This is a great time for Kenyon to have started a new environmental studies (ENVS) major. President Decatur just signed the American College & University Presidents’ Climate Commitment, we have developed an Office of Green Initiatives, the Brown Family Environmental Center just celebrated its 20th anniversary last year, the Philander Chase Conservancy recently opened the Kokosing Nature Preserve with a green cemetery and a prairie restoration project, the Kenyon Farm now has a full-time manager and we are starting to install solar panels on select College buildings. Kenyon has environmental resources that most colleges would envy. The momentum is high; both existing and prospective students are anxious for an environmental studies major at Kenyon.
That is why a group of faculty spent last year designing a curriculum that will prepare students to be leaders in this important field, while leveraging the unique strengths and personality of Kenyon. We want our students to understand the interplay between humans — together with their social and cultural institutions — and the physical, chemical and biological processes of the natural world. We want them to approach complex problems from an analytical perspective and apply logic, scientific principles and quantitative tools to their solutions. We want them to understand the social, historical, philosophical, spiritual and literary traditions that define the relationships between humans and their environment. And we want them to persuasively communicate ideas and logical arguments both orally and in writing as active participants in the environmental problem-solving process. We will challenge our students in the classroom to help them meet their potential as environmentalists and leaders.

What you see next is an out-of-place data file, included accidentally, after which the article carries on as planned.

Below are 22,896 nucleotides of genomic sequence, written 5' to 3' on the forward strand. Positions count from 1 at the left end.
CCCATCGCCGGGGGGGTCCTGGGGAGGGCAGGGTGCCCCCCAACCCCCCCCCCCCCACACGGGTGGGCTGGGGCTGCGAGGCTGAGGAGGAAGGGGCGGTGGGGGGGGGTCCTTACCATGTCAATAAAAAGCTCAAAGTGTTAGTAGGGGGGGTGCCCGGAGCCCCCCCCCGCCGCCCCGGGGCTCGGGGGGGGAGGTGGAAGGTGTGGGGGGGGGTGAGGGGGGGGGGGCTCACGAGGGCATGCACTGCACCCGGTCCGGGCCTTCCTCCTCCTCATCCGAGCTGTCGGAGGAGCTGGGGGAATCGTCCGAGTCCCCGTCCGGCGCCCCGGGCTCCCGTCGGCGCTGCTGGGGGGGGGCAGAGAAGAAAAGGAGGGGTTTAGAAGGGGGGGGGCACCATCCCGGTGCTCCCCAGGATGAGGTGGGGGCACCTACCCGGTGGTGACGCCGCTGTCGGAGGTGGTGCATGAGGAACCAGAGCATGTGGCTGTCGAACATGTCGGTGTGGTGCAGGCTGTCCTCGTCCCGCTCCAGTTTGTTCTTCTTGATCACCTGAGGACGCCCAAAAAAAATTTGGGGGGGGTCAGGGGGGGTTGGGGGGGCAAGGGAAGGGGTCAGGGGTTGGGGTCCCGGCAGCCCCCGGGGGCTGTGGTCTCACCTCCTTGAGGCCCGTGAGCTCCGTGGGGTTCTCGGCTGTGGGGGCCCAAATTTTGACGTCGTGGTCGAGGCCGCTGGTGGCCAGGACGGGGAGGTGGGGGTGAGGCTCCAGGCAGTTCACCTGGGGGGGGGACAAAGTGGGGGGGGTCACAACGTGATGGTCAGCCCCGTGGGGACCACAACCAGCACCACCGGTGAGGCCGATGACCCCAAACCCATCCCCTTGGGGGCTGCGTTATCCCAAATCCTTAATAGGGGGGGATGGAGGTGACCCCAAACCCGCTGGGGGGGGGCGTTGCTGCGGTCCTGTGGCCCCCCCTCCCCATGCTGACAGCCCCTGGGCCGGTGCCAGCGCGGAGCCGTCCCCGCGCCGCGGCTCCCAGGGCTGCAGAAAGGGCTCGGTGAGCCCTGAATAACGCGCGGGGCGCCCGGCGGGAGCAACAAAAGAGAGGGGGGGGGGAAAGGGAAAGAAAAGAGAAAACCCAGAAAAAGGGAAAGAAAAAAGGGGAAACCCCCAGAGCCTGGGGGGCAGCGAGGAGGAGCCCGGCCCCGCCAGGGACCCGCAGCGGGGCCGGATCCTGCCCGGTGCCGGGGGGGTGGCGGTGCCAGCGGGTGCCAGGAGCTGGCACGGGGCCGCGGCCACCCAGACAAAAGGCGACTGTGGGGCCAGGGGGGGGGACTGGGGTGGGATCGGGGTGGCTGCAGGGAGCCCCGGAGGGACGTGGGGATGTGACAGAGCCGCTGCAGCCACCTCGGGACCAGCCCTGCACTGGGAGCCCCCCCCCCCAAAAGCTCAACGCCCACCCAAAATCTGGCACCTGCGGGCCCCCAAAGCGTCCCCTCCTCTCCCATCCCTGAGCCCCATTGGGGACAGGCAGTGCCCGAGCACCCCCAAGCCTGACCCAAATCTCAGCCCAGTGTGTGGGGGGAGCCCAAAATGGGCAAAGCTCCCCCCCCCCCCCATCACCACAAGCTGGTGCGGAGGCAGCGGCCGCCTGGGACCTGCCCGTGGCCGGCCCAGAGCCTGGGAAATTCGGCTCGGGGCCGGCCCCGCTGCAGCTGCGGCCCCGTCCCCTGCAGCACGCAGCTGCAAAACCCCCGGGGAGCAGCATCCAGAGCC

We also know that environmental students are generally active in their communities, so we are working with the Kenyon green centers to provide a wide variety of hands-on experiences for our students. They are as enthused as we are about increasing their interaction with our students. We couldn’t be more excited to move from planning to implementing the major and we can’t wait for students to be able to formally declare ENVS as their major in the fall. That’s when the real fun begins!
Robert Alexander is a visiting Professor of Economics and Environmental Studies. Contact him at firstname.lastname@example.org.